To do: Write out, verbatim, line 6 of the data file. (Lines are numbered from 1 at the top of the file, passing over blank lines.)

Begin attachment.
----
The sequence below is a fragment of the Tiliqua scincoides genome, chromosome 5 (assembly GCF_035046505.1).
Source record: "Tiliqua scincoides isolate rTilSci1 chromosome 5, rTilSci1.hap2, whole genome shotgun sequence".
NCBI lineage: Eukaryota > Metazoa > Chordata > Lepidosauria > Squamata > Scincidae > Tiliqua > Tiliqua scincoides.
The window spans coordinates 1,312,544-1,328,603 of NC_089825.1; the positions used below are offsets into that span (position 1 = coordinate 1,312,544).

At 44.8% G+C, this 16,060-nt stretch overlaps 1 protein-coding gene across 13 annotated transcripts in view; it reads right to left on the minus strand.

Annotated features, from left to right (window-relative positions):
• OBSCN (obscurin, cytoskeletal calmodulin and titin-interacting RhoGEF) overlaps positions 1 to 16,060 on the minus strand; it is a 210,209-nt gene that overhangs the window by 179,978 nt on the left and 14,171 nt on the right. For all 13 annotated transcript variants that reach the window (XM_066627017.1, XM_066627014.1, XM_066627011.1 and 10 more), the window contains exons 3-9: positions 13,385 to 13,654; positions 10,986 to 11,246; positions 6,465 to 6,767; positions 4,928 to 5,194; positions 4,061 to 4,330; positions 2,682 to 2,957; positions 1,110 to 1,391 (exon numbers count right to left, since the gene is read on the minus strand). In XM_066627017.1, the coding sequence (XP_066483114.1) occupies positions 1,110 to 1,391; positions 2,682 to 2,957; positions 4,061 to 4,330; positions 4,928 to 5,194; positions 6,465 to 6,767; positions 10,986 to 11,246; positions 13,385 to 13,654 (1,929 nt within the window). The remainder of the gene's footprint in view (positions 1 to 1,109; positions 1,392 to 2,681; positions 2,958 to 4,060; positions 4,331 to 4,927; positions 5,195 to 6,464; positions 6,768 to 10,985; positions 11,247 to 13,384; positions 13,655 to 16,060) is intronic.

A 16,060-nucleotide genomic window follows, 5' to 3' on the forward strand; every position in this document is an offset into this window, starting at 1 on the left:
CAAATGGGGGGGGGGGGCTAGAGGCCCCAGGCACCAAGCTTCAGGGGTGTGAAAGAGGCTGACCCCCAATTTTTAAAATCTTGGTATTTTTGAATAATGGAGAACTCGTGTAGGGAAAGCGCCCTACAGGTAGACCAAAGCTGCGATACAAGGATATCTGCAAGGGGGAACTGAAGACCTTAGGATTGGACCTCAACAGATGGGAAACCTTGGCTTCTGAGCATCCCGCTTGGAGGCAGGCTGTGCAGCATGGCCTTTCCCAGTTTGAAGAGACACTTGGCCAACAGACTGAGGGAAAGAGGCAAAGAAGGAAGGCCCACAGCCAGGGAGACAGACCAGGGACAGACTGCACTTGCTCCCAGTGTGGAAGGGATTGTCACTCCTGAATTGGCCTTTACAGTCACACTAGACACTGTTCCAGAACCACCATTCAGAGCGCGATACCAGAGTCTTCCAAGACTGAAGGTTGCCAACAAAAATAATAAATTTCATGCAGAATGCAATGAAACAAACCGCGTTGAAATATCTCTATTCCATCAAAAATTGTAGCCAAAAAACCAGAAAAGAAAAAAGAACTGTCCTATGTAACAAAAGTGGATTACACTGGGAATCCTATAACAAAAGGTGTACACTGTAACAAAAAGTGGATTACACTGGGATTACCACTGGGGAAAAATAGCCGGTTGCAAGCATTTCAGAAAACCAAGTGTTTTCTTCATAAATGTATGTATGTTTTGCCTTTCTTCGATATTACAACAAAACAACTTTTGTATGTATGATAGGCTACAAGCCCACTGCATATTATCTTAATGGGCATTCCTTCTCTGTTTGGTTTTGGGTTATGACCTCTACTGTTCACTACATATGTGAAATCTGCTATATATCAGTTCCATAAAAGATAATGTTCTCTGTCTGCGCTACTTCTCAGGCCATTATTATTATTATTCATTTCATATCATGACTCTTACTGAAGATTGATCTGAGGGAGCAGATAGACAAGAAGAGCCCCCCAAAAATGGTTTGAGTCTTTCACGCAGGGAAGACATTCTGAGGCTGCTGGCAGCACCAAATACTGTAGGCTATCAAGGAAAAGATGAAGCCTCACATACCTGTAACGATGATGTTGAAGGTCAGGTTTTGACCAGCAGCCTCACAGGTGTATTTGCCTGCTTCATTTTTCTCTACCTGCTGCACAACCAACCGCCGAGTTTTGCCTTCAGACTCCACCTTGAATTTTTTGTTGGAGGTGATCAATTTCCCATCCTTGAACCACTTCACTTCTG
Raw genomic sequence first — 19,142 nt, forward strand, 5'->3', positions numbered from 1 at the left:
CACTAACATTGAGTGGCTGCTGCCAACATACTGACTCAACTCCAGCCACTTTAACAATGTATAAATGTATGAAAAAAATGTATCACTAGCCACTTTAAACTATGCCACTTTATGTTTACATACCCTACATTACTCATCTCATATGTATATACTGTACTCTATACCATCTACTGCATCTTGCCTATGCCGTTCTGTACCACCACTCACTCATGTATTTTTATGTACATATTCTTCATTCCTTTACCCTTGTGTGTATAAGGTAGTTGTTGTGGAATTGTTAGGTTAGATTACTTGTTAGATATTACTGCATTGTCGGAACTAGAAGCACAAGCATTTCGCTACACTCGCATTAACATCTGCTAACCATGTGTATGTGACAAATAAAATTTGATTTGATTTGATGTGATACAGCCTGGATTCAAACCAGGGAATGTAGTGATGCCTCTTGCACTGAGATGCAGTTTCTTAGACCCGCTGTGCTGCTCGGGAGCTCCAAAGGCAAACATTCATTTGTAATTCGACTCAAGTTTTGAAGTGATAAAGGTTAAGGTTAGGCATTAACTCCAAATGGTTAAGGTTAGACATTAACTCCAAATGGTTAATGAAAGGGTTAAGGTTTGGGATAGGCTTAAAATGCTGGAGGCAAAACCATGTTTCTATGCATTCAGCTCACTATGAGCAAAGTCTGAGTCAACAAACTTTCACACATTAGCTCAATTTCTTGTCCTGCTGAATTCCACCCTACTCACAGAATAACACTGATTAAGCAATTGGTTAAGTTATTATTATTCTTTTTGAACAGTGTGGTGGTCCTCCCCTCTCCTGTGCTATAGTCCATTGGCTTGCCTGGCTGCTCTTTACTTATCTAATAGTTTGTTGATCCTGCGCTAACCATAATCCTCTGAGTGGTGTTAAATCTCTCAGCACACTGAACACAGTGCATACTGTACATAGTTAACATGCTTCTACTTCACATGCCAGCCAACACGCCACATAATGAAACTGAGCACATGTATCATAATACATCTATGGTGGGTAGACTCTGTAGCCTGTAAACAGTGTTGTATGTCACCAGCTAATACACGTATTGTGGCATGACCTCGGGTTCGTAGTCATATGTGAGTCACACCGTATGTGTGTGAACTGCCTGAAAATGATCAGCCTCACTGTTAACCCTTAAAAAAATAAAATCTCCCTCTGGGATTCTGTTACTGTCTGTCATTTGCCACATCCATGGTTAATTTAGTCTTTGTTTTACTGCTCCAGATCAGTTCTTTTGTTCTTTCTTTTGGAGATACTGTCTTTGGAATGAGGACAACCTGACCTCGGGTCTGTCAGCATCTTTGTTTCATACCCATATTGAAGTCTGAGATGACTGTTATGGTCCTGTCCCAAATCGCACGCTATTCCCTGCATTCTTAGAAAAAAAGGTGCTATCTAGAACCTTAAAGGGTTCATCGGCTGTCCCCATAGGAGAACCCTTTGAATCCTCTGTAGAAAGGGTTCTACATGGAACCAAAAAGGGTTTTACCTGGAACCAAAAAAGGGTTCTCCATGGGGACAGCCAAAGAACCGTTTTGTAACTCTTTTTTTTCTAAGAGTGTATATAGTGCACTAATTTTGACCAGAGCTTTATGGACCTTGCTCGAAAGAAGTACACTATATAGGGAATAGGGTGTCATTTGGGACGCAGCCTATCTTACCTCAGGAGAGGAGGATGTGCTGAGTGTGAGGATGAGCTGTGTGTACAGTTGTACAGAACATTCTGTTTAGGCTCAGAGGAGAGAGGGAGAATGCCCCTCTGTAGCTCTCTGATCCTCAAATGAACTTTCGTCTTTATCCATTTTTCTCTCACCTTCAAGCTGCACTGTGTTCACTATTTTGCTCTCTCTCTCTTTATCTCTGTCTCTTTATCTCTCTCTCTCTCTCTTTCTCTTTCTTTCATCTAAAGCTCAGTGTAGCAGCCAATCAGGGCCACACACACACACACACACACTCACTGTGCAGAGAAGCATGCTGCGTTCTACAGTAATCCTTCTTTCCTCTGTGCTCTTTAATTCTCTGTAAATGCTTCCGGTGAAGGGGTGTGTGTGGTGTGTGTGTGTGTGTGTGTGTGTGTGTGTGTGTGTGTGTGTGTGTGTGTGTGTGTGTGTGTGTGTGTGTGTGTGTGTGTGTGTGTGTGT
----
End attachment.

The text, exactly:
Annotated features, from left to right (window-relative positions):